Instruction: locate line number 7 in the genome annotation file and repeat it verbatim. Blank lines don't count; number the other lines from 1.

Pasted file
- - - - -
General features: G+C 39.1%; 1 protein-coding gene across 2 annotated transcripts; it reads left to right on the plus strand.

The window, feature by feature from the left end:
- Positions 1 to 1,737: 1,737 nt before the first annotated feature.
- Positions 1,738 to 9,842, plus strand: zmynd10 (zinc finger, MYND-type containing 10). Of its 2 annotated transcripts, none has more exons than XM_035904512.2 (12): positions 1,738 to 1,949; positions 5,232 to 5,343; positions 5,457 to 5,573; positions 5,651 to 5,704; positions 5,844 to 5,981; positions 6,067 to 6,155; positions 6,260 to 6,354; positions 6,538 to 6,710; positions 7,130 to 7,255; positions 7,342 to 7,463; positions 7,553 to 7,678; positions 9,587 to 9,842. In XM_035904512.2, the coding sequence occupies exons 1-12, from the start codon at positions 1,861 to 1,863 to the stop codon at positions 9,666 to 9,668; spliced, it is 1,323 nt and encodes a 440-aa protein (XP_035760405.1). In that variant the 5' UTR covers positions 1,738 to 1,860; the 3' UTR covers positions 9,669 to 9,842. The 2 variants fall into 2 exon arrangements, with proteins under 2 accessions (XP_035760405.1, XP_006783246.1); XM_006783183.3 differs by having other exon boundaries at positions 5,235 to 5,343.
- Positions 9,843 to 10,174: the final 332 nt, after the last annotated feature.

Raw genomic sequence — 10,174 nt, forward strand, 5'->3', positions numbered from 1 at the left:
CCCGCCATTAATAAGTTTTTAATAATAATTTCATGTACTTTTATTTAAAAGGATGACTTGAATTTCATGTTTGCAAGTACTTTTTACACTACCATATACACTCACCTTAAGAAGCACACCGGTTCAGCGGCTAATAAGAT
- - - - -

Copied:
CCCGCCATTAATAAGTTTTTAATAATAATTTCATGTACTTTTATTTAAAAGGATGACTTGAATTTCATGTTTGCAAGTACTTTTTACACTACCATATACACTCACCTTAAGAAGCACACCGGTTCAGCGGCTAATAAGAT